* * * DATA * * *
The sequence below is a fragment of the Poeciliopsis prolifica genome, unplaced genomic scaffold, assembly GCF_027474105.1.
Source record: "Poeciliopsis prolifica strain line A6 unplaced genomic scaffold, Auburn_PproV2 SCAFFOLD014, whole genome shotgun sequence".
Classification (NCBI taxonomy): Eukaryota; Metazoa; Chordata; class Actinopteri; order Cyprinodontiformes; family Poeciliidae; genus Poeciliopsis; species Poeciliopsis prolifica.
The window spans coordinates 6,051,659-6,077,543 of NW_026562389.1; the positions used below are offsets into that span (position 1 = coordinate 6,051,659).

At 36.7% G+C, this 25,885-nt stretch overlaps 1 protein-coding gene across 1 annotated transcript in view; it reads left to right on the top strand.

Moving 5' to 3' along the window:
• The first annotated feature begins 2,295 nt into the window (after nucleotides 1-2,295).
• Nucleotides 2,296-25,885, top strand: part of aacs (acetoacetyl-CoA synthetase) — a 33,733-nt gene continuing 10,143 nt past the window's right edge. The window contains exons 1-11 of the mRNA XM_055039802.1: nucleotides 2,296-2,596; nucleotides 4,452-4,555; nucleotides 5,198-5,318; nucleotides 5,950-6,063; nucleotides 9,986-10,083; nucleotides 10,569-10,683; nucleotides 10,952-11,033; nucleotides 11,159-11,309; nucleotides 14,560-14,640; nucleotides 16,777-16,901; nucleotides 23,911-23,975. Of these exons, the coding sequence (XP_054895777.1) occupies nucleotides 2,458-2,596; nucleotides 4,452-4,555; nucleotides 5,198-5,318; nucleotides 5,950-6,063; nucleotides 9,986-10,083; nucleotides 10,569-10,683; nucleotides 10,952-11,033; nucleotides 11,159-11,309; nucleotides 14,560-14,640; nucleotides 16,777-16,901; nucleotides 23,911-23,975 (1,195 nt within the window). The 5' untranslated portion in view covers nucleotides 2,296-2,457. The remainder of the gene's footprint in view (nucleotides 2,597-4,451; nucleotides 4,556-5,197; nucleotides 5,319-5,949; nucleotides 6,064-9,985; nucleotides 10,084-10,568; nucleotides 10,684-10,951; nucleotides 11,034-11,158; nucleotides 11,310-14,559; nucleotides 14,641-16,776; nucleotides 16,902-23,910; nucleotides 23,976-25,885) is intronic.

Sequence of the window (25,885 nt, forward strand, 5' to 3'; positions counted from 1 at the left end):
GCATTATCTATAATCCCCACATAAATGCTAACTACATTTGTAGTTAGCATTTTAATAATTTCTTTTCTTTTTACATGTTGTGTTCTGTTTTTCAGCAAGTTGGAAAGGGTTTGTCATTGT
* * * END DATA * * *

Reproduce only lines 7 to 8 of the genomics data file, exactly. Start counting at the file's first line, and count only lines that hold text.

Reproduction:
• The first annotated feature begins 2,295 nt into the window (after nucleotides 1-2,295).
• Nucleotides 2,296-25,885, top strand: part of aacs (acetoacetyl-CoA synthetase) — a 33,733-nt gene continuing 10,143 nt past the window's right edge. The window contains exons 1-11 of the mRNA XM_055039802.1: nucleotides 2,296-2,596; nucleotides 4,452-4,555; nucleotides 5,198-5,318; nucleotides 5,950-6,063; nucleotides 9,986-10,083; nucleotides 10,569-10,683; nucleotides 10,952-11,033; nucleotides 11,159-11,309; nucleotides 14,560-14,640; nucleotides 16,777-16,901; nucleotides 23,911-23,975. Of these exons, the coding sequence (XP_054895777.1) occupies nucleotides 2,458-2,596; nucleotides 4,452-4,555; nucleotides 5,198-5,318; nucleotides 5,950-6,063; nucleotides 9,986-10,083; nucleotides 10,569-10,683; nucleotides 10,952-11,033; nucleotides 11,159-11,309; nucleotides 14,560-14,640; nucleotides 16,777-16,901; nucleotides 23,911-23,975 (1,195 nt within the window). The 5' untranslated portion in view covers nucleotides 2,296-2,457. The remainder of the gene's footprint in view (nucleotides 2,597-4,451; nucleotides 4,556-5,197; nucleotides 5,319-5,949; nucleotides 6,064-9,985; nucleotides 10,084-10,568; nucleotides 10,684-10,951; nucleotides 11,034-11,158; nucleotides 11,310-14,559; nucleotides 14,641-16,776; nucleotides 16,902-23,910; nucleotides 23,976-25,885) is intronic.